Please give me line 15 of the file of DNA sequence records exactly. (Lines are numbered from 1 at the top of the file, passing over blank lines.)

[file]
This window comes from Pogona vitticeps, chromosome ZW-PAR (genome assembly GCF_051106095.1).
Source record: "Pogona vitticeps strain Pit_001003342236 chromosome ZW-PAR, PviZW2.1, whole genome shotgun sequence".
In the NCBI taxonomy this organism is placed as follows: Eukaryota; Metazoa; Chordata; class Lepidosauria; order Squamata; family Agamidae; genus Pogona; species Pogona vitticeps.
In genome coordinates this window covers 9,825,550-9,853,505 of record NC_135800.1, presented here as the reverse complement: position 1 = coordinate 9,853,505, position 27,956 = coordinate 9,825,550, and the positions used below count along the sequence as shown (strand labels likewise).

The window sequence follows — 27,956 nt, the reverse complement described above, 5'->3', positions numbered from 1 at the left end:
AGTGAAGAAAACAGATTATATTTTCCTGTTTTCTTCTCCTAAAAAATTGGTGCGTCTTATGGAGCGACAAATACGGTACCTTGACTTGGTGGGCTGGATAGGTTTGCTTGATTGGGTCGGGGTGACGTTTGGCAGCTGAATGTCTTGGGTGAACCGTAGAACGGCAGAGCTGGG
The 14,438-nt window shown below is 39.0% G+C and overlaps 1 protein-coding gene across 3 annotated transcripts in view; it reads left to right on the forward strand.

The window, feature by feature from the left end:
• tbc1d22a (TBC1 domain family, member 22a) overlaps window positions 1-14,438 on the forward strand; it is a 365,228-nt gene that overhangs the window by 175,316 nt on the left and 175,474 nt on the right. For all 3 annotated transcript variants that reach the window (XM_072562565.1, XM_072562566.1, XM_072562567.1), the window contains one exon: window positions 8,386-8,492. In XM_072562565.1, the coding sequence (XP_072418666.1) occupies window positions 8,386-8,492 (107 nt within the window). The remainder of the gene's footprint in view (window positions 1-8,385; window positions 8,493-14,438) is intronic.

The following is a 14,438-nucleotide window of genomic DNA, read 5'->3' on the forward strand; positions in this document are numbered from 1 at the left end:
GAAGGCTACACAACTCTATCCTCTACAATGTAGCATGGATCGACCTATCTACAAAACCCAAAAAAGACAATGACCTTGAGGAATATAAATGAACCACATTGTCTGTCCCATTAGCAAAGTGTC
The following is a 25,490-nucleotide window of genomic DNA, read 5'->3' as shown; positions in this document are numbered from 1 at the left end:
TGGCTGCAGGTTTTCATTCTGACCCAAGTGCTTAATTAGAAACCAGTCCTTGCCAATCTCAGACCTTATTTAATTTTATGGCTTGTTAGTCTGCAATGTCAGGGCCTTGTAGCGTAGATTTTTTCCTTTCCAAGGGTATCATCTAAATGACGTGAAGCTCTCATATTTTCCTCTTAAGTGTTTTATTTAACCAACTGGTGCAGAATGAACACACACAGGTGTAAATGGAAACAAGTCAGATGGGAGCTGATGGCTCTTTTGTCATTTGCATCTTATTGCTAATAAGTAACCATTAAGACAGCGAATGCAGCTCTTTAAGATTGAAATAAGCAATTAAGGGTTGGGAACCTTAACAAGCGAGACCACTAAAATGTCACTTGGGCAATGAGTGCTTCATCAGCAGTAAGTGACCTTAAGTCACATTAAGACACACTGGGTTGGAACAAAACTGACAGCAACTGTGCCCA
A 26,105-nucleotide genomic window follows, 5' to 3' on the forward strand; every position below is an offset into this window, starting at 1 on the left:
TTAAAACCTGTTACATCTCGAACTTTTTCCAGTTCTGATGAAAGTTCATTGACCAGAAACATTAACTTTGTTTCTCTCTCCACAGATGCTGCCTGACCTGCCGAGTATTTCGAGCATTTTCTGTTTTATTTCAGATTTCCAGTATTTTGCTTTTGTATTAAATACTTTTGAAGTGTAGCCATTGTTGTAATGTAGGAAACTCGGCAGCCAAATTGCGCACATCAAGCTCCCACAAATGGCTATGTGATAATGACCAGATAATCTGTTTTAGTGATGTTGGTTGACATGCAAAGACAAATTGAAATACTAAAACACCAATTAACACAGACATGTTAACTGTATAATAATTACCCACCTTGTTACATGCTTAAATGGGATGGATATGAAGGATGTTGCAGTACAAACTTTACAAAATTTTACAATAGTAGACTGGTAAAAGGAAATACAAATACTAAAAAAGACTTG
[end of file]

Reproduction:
TTAAAACCTGTTACATCTCGAACTTTTTCCAGTTCTGATGAAAGTTCATTGACCAGAAACATTAACTTTGTTTCTCTCTCCACAGATGCTGCCTGACCTGCCGAGTATTTCGAGCATTTTCTGTTTTATTTCAGATTTCCAGTATTTTGCTTTTGTATTAAATACTTTTGAAGTGTAGCCATTGTTGTAATGTAGGAAACTCGGCAGCCAAATTGCGCACATCAAGCTCCCACAAATGGCTATGTGATAATGACCAGATAATCTGTTTTAGTGATGTTGGTTGACATGCAAAGACAAATTGAAATACTAAAACACCAATTAACACAGACATGTTAACTGTATAATAATTACCCACCTTGTTACATGCTTAAATGGGATGGATATGAAGGATGTTGCAGTACAAACTTTACAAAATTTTACAATAGTAGACTGGTAAAAGGAAATACAAATACTAAAAAAGACTTG